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Gibraltar Budget Tax Update

The Chief Officer of Gibraltar has announced the following changes in his 2022 Budget Address which took place on 28th of June. 

Tax 

The tax rates across all tax bands under the Allowance Based System and the Gross Income Based System are being increased by 2% for two years, after which time they will be lowered again.

Taxable income for Category 2 individuals will now be capped at £118,000 instead of from £105,000 with the maximum amount of tax payable increasing to £44,740. 

From the 1st of July 2022, the minimum amount of tax payable in this category will increase from £32,000 to £37,000 annually and new Category 2 applicants will be need to pay tax a year in advance.  

A new tax has been introduced for non-Gibraltan nationals who claim residency in Gibraltar but who are not in possession of a Category 2 or HEPSS certificate and are not in true third-party employment. They will be taxed on their full savings income, including pension income, interest income, dividend income and other passive income.

Other News

HMRC Pension Transfer Guidance May Change

CogsThe rules relating to pension transfers and inheritance tax could be set to change after HM Revenue & Customs (HMRC) announced that it is to review its guidance on the matter following a number of concerns raised by the Office of Tax Simplification (OTS) in a review published on July 5 2019.

One area that the OTS has earmarked for examination involves the rules relating to pension transfers made within two years of a person’s death. Such transfers can result in the deceased person’s remaining defined contribution pot being subject to 40 per cent inheritance tax unless the estate can prove to HMRC that the pension transfer was made without the intention to deliver gratuitous benefit.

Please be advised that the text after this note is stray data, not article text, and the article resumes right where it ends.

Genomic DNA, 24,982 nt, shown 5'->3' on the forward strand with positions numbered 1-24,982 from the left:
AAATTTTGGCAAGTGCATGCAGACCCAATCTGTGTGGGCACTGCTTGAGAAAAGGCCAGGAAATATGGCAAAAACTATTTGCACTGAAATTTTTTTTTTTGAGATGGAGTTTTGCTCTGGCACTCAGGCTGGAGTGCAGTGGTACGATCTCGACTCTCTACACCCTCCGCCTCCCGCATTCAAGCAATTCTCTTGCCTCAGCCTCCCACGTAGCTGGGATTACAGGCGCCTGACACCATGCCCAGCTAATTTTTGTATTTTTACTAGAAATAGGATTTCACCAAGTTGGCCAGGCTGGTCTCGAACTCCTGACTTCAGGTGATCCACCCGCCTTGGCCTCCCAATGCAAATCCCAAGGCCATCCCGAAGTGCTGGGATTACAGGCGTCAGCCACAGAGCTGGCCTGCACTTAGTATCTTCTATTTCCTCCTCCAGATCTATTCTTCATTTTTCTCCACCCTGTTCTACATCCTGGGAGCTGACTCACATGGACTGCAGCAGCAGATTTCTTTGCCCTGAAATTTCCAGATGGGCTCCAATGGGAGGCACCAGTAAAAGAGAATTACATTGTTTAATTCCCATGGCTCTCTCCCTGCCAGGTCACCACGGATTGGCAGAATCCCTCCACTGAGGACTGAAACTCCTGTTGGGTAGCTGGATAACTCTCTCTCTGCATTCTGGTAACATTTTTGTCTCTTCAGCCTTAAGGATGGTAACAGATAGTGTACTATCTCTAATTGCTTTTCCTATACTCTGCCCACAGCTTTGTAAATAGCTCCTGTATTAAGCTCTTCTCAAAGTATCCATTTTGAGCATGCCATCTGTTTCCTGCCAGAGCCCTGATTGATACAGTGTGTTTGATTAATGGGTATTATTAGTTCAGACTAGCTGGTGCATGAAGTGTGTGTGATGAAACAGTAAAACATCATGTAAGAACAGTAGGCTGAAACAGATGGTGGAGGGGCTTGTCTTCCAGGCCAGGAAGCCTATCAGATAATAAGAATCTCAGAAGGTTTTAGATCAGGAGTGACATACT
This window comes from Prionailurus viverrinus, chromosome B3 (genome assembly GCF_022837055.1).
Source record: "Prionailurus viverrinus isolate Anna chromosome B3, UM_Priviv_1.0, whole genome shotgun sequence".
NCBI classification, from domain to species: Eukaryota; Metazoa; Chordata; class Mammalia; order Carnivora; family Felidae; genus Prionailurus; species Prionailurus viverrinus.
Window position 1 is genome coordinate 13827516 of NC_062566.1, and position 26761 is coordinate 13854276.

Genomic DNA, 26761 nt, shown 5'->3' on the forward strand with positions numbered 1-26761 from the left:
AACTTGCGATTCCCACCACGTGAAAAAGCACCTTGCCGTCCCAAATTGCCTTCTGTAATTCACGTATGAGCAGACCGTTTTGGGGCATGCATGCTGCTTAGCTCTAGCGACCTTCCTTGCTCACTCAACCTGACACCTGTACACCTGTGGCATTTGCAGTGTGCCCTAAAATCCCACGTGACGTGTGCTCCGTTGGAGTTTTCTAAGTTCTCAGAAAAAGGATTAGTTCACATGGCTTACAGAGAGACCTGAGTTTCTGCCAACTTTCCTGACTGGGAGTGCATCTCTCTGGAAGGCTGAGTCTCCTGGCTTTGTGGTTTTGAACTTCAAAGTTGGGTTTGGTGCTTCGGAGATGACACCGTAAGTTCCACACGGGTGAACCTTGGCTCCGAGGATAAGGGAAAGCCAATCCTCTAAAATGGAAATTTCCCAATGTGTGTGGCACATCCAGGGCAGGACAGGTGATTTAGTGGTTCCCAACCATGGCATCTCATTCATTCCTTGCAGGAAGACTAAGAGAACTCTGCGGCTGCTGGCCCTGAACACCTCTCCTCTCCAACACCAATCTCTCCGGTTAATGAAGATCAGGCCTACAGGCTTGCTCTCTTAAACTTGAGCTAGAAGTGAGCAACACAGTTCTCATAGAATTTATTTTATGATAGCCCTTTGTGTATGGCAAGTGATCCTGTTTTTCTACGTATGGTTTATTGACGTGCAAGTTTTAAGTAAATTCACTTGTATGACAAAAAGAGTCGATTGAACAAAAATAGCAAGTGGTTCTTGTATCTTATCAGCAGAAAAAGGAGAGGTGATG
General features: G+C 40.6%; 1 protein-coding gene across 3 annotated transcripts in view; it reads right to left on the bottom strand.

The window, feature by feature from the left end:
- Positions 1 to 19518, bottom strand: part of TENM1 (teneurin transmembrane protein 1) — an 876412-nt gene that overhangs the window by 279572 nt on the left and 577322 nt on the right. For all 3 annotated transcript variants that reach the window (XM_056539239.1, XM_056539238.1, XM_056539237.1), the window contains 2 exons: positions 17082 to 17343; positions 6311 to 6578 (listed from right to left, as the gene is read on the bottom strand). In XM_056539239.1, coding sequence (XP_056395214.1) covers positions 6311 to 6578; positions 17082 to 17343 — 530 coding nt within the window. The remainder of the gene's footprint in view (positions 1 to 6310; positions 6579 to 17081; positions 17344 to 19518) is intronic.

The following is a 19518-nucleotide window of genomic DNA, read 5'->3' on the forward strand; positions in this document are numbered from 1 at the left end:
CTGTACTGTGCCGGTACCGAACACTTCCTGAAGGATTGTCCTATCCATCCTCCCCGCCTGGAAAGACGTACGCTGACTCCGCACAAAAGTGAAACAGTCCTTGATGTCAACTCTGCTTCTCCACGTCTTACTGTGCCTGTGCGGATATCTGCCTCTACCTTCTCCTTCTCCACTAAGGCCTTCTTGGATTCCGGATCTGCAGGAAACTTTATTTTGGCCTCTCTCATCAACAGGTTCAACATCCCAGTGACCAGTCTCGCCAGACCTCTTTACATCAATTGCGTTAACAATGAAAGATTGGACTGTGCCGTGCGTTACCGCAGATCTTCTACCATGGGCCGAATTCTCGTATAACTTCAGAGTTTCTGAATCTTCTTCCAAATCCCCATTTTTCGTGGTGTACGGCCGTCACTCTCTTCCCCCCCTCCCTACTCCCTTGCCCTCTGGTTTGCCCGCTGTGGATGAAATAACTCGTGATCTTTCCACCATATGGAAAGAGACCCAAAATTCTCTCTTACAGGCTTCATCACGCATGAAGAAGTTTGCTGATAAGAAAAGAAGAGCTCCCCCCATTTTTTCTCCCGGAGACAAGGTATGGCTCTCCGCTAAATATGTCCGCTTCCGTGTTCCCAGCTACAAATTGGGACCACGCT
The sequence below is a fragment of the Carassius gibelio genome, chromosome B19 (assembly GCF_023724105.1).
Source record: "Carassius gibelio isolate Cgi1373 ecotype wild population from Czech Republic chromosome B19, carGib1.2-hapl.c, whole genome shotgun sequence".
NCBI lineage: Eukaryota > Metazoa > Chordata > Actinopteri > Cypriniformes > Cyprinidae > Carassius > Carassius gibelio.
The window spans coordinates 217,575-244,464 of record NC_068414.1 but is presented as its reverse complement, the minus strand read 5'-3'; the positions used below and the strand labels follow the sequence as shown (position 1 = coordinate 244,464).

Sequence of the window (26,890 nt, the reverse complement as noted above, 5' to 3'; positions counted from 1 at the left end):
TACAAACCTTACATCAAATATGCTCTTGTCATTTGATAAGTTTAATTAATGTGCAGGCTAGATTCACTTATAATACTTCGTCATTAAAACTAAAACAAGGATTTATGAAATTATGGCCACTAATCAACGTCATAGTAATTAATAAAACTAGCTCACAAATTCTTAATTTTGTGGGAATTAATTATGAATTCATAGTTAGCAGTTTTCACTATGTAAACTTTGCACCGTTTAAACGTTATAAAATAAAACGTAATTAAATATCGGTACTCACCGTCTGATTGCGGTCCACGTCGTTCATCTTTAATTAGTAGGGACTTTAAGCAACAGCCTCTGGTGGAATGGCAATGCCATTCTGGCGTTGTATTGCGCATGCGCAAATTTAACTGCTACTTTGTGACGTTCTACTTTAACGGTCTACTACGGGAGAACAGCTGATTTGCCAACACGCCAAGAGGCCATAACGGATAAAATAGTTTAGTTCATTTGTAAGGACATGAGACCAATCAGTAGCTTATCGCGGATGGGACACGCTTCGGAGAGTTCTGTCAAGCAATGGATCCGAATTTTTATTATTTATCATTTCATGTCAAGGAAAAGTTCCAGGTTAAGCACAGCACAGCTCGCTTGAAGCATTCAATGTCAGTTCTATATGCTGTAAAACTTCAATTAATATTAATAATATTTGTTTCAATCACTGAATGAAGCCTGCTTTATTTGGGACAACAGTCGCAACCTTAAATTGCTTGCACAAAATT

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AROUND THE BRANCHES – French Economic Growth Predicted to Slow

France flag with cracksThis time we look at what the central bank of France’s latest predictions may signal for the country’s economy and President Macron’s reactions to the latest pension protests.

Banque de France has predicted slower than expected growth of the French economy over the next 12 months as the second largest economy in the eurozone negotiates twin obstacles in the form of global uncertainty and simmering trade wars. It also comes on the back of a 5 December nationwide strike and controversy over President Emmanuel Macron’s proposed pension reforms.

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